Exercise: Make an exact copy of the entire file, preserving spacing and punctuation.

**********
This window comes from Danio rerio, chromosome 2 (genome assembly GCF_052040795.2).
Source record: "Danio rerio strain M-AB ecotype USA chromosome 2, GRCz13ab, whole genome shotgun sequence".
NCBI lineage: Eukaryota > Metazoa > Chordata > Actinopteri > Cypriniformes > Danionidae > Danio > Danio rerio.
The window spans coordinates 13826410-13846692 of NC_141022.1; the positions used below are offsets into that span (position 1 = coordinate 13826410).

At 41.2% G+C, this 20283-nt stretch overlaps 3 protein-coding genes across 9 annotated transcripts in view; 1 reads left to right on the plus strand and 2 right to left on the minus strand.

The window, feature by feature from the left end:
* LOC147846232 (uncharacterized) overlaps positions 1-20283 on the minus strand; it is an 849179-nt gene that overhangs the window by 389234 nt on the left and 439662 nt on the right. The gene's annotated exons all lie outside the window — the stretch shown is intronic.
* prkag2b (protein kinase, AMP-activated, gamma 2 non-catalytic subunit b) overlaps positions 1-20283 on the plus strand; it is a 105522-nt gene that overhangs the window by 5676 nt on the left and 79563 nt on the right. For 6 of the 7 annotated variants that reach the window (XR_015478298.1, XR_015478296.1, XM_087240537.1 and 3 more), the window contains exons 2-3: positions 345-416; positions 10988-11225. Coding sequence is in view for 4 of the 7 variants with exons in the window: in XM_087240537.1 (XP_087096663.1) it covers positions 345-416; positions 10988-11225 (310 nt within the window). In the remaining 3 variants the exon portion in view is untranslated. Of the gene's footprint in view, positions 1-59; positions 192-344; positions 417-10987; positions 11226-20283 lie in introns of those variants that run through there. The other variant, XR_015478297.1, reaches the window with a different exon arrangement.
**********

This window comes from Danio rerio, chromosome 2 (genome assembly GCF_052040795.2).
Source record: "Danio rerio strain M-AB ecotype USA chromosome 2, GRCz13ab, whole genome shotgun sequence".
NCBI lineage: Eukaryota > Metazoa > Chordata > Actinopteri > Cypriniformes > Danionidae > Danio > Danio rerio.
The window spans coordinates 13826410-13846692 of NC_141022.1; the positions used below are offsets into that span (position 1 = coordinate 13826410).

At 41.2% G+C, this 20283-nt stretch overlaps 3 protein-coding genes across 9 annotated transcripts in view; 1 reads left to right on the plus strand and 2 right to left on the minus strand.

The window, feature by feature from the left end:
* LOC147846232 (uncharacterized) overlaps positions 1-20283 on the minus strand; it is an 849179-nt gene that overhangs the window by 389234 nt on the left and 439662 nt on the right. The gene's annotated exons all lie outside the window — the stretch shown is intronic.
* prkag2b (protein kinase, AMP-activated, gamma 2 non-catalytic subunit b) overlaps positions 1-20283 on the plus strand; it is a 105522-nt gene that overhangs the window by 5676 nt on the left and 79563 nt on the right. For 6 of the 7 annotated variants that reach the window (XR_015478298.1, XR_015478296.1, XM_087240537.1 and 3 more), the window contains exons 2-3: positions 345-416; positions 10988-11225. Coding sequence is in view for 4 of the 7 variants with exons in the window: in XM_087240537.1 (XP_087096663.1) it covers positions 345-416; positions 10988-11225 (310 nt within the window). In the remaining 3 variants the exon portion in view is untranslated. Of the gene's footprint in view, positions 1-59; positions 192-344; positions 417-10987; positions 11226-20283 lie in introns of those variants that run through there. The other variant, XR_015478297.1, reaches the window with a different exon arrangement.